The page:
Beijing: China’s space probe Tianwen-1 has sent back the first image of Mars that it captured from a distance of 2.2 million km from the Red Planet. The China National Space Administration (CNSA) has released the image of Mars captured by Tianwen-1, Xinhua reported on Friday. The probe conducted its fourth orbital correction on Friday […]
China's Space Probe Captures First Image Of Mars
Beijing: China's space probe Tianwen-1 has sent back the first image of Mars that it captured from a distance of 2.2 million km from the Red Planet.
The China National Space Administration (CNSA) has released the image of Mars captured by Tianwen-1, Xinhua reported on Friday.
The probe conducted its fourth orbital correction on Friday at 8 pm, aiming to ensure that the probe achieves a sound planned rendezvous with Mars. The probe has travelled about 197 days in orbit, flying about 465 million km.
It is currently 184 million km from Earth and 1.1 million km from Mars. All probe systems are in good working condition, the CNSA said.
China launched the Mars probe on July 23, 2020 on a Long March-5 rocket from the Wenchang Spacecraft launch site in south China's Hainan province. The Tianwen-1 probe, weighing about 5 tonnes, consists of an orbiter, a lander and a rover.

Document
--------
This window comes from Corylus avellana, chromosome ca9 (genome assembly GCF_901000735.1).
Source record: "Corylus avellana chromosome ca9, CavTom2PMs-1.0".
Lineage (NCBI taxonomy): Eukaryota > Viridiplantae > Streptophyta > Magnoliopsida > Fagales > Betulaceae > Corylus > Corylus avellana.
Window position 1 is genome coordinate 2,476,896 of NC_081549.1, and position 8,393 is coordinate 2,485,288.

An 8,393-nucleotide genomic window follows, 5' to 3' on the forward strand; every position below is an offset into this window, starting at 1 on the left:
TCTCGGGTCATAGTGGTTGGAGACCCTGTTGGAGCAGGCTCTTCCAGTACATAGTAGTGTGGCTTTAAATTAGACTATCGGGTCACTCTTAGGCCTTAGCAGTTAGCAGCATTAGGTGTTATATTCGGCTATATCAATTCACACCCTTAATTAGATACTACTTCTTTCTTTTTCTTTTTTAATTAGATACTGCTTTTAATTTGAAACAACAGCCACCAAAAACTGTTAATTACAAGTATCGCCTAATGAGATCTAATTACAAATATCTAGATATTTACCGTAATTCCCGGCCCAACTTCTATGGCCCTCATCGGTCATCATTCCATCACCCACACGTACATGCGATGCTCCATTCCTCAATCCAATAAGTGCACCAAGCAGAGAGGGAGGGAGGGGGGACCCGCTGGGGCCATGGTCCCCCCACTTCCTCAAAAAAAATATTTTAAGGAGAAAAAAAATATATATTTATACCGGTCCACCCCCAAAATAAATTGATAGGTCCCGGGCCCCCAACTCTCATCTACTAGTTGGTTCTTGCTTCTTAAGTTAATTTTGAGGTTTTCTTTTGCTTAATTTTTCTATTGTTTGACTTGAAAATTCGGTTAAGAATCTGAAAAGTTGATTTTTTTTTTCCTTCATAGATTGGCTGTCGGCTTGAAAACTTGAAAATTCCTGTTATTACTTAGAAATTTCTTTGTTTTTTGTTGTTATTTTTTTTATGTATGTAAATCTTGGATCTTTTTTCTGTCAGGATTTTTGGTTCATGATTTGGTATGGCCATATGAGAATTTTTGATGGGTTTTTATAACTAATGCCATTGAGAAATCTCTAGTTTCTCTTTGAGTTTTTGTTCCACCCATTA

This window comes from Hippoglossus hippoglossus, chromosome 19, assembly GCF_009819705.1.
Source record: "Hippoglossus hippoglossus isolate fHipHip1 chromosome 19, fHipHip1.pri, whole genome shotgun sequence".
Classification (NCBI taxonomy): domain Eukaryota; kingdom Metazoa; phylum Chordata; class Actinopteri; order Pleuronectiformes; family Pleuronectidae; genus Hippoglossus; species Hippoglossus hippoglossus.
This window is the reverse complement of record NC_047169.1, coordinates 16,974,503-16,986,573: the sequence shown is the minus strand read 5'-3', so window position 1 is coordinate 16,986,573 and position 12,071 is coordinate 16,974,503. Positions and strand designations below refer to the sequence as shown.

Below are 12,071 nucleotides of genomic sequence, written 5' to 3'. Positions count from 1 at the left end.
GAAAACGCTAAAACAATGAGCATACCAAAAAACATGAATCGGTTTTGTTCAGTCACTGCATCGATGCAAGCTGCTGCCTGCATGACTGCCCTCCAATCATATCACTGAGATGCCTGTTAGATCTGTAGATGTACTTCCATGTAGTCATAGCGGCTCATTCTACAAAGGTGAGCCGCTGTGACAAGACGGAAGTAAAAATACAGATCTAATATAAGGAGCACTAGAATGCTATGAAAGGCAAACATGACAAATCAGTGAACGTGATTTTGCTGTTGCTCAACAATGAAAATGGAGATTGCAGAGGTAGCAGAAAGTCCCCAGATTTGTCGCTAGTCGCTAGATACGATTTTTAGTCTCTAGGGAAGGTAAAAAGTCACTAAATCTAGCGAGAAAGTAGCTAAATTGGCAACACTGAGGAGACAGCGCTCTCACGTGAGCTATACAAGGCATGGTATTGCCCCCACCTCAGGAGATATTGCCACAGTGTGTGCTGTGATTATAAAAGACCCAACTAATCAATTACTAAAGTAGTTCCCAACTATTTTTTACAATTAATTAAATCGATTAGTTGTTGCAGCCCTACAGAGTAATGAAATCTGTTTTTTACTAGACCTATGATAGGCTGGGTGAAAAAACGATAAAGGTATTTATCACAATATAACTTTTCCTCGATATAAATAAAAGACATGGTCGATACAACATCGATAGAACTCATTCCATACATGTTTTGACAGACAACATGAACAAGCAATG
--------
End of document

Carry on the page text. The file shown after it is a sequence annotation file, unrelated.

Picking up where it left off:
The probe completed its first orbital correction on August 2, its second on September 20 and its third on October 28 last year. It is set to enter Mars orbit on February 10. After entering the Mars orbit, it will spend around three months surveying potential landing sites, using a high-resolution camera to prepare for the landing in May.
The most challenging part of the mission will be the soft landing, an autonomous process of the probe lasting seven to eight minutes, according to the CNSA.
The probe will use its aerodynamic shape, parachute and retrorocket to decelerate and buffer legs to touch down.
After the landing, the rover will be released to conduct scientific exploration with an expected lifespan of at least 90 Martian days (about three months on Earth), and the orbiter, with a design life of one Martian year (about 687 days on Earth), will relay communications for the rover while conducting its own scientific detection.
Tianwen-1 means 'Questions to Heaven' and comes from a poem written by Qu Yuan (about 340-278 BC), one of the greatest poets of ancient China.